One of the objections the council made to me when I was lobbying for a parkrun was that, because it made money from sponsorship to cover the central administration, it was a business and should have to pay (ironically the council has now created a business, Enable LC, to run its parks). Anyone there today would see that it isn’t a business, it’s a community. And a community that will only benefit the borough.


Featured image from @wandsworthbecca’s coverage of the event.

Thinking of the children

“Won’t somebody think of the children?” sums up a large part of the Conservative side of the debate at last night’s council meeting. The reason we should think of them was hidden away in a report, published late, on restructuring for the merger with Richmond. The relevant section, titled Modifications to senior management arrangements gets off to an anodyne start:

As a consequence of recently identified weaknesses in Wandsworth children’s services, the report also proposes some interim modifications to the provisionally agreed senior management arrangements, to take immediate effect in order to provide a heightened level of managerial oversight.

The cost of these changes comes to over £500,000, adding posts so the existing managers can focus on the areas of weakness.

When discussed at a committee meeting this it was revealed the ‘weaknesses’ were identified by an Ofsted inspection of the council’s children looked after functions and the report, not yet published, is likely to criticise the council. What’s more, time after time tonight we were told no-one has actually read the Ofsted report—which is embargoed—but these changes are based on the verbal feedback from the inspectors.

It might well be that spending £500,000 on senior staff is the best way to address the weaknesses. It might actually be that we should spend £1,000,000. Or that we could address them all spending £200,000 elsewhere. But not having seen the report, nor having had details of the report shared, it’s impossible to know.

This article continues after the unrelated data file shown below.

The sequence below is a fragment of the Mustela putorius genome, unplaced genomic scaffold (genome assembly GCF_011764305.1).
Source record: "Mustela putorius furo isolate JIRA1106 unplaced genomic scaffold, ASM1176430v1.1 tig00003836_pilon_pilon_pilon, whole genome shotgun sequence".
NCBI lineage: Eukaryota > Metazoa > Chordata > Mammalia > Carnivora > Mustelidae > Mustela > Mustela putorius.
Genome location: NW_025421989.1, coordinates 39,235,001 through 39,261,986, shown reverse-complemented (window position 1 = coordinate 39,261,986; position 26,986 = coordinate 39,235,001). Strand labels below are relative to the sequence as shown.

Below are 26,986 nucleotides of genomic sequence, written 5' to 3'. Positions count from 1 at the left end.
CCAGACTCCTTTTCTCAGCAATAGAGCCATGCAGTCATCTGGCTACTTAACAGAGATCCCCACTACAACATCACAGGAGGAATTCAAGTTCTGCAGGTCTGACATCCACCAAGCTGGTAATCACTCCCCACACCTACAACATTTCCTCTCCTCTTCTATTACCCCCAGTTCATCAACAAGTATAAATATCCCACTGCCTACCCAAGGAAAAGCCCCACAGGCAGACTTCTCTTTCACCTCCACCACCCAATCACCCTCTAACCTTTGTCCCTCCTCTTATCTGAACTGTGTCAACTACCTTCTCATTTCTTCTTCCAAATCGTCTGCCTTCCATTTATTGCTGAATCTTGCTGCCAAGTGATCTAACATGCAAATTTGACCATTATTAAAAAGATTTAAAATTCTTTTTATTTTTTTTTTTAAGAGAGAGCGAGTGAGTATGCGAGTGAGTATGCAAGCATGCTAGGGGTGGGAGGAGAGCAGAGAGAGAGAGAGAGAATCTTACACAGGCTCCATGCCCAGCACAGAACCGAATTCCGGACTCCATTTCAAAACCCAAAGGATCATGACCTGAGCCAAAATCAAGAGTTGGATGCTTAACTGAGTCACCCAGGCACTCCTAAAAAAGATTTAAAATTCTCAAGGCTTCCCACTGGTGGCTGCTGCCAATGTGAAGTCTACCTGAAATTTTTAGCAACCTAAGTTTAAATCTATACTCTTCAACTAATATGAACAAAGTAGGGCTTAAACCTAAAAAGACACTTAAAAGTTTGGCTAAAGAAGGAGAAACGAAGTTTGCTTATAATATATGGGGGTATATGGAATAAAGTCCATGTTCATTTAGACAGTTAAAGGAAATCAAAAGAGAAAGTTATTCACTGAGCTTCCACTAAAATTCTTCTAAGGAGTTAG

The Conservative argument was that while it was far too hasty to suggest any criticism of the leadership, it was not too hasty to suggest spending half a million. Indeed, anything else would be talking down the service and making the problems worse rather than fixing them. We should, instead, trust the recommendations of people who haven’t read the report to fix problems we aren’t told about and vote an extra £500,000.

I’ll confess that even though all my logic was telling me I just couldn’t vote to spend £500,000 without knowing why it was hard. Not only is the emotional call to think of the children is hard to resist, but I also have a huge amount of respect for Kathy Tracey, the children’s lead, who is by far the most able member of the council’s Leader’s group. Going beyond that I might criticise the council’s lack of vision, but I can’t deny historically it has a great track record for strong administrative management and competence on the basics.

But this issue seems to me a symptom of the constant restructuring a process that grinds down staff and performance, and now services are suffering as a result.

Once upon a time I think Wandsworth could be trusted to get on and do the right thing, last night I realised that it doesn’t deserve that level of trust any more. There are valid concerns that the council isn’t managing change well; the council and councillors need to understand why.

Formula E: Residents speak, the council ignores them

Imagine having organised the largest campaign in recent (and no-so-recent) memory in Wandsworth and, at the end, you attend the relevant council committee: the opportunity for you to have your say. You’ve filled the public gallery, the overspill room is standing room only and, for the first time ever, the public are filling the council chamber to listen to a council meeting. And after the first resident deputation what is the Tory approach?

To accuse the organisers of lying and inflating their support.

I was ashamed by association. Rather than discuss the issues or concerns the first instinct of the majority group on the council was to attack the people.

It got a bit better as the evening progressed, but the writing was already on the wall. There were five excellent deputations, representing local campaigners, residents, the Friends of Battersea Park and the Battersea Society. I also had my say.